As people tend to read from left to right, the most common order is to add the logo first and then the rest of the elements. This may be different according to the specific type of business or the client’s desires.

You can find useful resources on the topic here and here.

A “Hero” Section

The hero section is the real estate of any well designed website! This is where you make a first impression. Usually, it can be a full width illustration or a photo with a catchy short description of the business.

Remember to keep all your important elements in the hero image above the “fold” (the imaginary line at the bottom of the screen). 800-900px should be enough. Consider different sizes for the image and test how it will be cropped or sized on smaller or bigger screens.

The current trend is towards using 3D imagery, and interactive minimal graphic elements which react on hover. However, whatever images you choose for this section, try to avoid stock photos and still illustrations.

You can have a look at this article for an in-depth analysis of variations and best practices

Text, Fonts, and Sizes

One of the most important elements of the web is the actual written content.

It is essential for all of the typography to be readable and legible. Your section titles can range from 40px to 60px for different fonts, while your body text can go down to 16px – 18px.

However, always keep in mind the standards. Google just recently launched their Fonts Knowledge which could be helpful at expanding your skillset.

Forms and Input Fields

Forms and input fields are designed to serve a purpose where the visitor is required to write something and perform a text interaction with the site.

Make sure to always align these left and use a maximum of two columns (try to stick to one).

For a better user experience, arrange your fields from “easier” to “harder” and design summary notifications and help boxes to guide the user. You may also consider adding progress bars to longer forms with multiple fields, this way the user will know how far in they are and how many more steps to expect.

You can find a more detailed study on forms here.

Buttons and Controls

A button can lead a user to a new page or open up another pop-up window. The application of buttons can be diverse, but what defines them is that they always need to be eye-catching.

The most important button to focus on is the so-called call-to-action (CTA). When it comes to landing pages, this button is what the whole page is about. It should be consistent with the rest of the content, and compel the user to click on it.


Tables are often seen as a big challenge in web design, especially in mobile layouts. They display text-heavy data and, more often than not, their purpose is to enable the user to compare the information side-by-side.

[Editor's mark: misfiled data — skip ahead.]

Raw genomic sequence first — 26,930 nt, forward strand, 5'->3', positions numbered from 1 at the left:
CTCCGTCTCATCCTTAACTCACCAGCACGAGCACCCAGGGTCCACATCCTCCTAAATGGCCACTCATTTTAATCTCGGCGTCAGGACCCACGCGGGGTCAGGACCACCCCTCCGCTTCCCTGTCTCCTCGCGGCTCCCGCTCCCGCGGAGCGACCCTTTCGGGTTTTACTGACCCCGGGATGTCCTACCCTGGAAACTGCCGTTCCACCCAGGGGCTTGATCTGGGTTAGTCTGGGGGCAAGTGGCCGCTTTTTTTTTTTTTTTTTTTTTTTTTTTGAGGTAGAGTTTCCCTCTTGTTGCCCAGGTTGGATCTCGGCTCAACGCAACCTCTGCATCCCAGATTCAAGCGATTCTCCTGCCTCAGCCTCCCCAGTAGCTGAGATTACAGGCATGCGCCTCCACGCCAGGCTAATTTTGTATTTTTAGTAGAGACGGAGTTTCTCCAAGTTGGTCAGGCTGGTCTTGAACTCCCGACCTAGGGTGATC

In Figma, creating tables is made easy. You may use the table creator plugin in order to design and visualize the information faster.

For a better user experience, consider using a slightly different background fill for every other line, and avoid borders as these add unnecessary clutter to your table.

You can find more useful tips here.


Cards are most commonly used in blogs and online stores.

The elements of the design usually include an image and a short title or description. These serve as entry points to more detailed information displayed on a separate new page.

To emulate the interactivity of the component, you can apply shadows. In addition, always keep the hierarchy in mind, group your elements carefully, and follow your base grid.

You can find more information on designing cards here and here.

Modals or Pop-Up Dialogs

Modals and pop-up dialogs are windows that float above the main website’s window. These vary from cookie disclaimers, error messages, special promotions, and so on.

When considering the design, you should treat them as a floating card with a super-important CTA. However, make sure to provide a clearly visible button that enables the user to close the pop-up and continue to the main content. Otherwise, this makes for a very unpleasant UX.

You can read more about designing this type of website component here.

5. Tips for Effective Use of Figma

Here are a few more additional practical tips on how to use Figma for website design:

  • Use Auto-Layout. Strive to use as much auto-layout as possible and keep your frames in a good working order and hierarchy. This way, your design work can be easily accessible by your teammates, developers, and any other collaborators.Also, name your frames and layers accordingly and in a recognizable fashion so each team member can understand where to go or what is to be done next.
  • Compress Your Images. Keep in mind that when importing raster images, Figma does some general compression. Avoid overloading your page with high-resolution screenshots and JPGs.Sure a moodboard and a photo of a paper sketch may be useful, but also think of the people with slower PCs and weaker GPU cards.
  • Use the Comments Function. Comments in Figma make it easy to collaborate with teammates in real-time. You can leave them messages to seek their opinions and discuss urgent issues, review their comments on the designs, and follow up on any questions that might come up.
  • Avoid Placeholder Text. Placeholder text, also known as LOREM IPSUM, is commonly used in design, especially when using templates and stock graphics. However, leftovers of it in the finished design can lead to a really unpleasant user experience.Instead, you can use texts from Wikipedia, related to the topic/context. If you are short on time, there’s a Figma plugin that allows you to quickly fill your pages.

Bottom Line

Figma is one of the most intuitive and flexible UI design solutions out there today. It enables both stationary and remote teams to collaborate more efficiently, and contributes to an improved productivity in web development processes.

The workflow we’ve presented can serve as a robust and easy-to-follow Figma guide for beginners, and provides an overview of the steps involved in designing a web project. Following these, you can not only design different types of websites, but improve your skills in the process.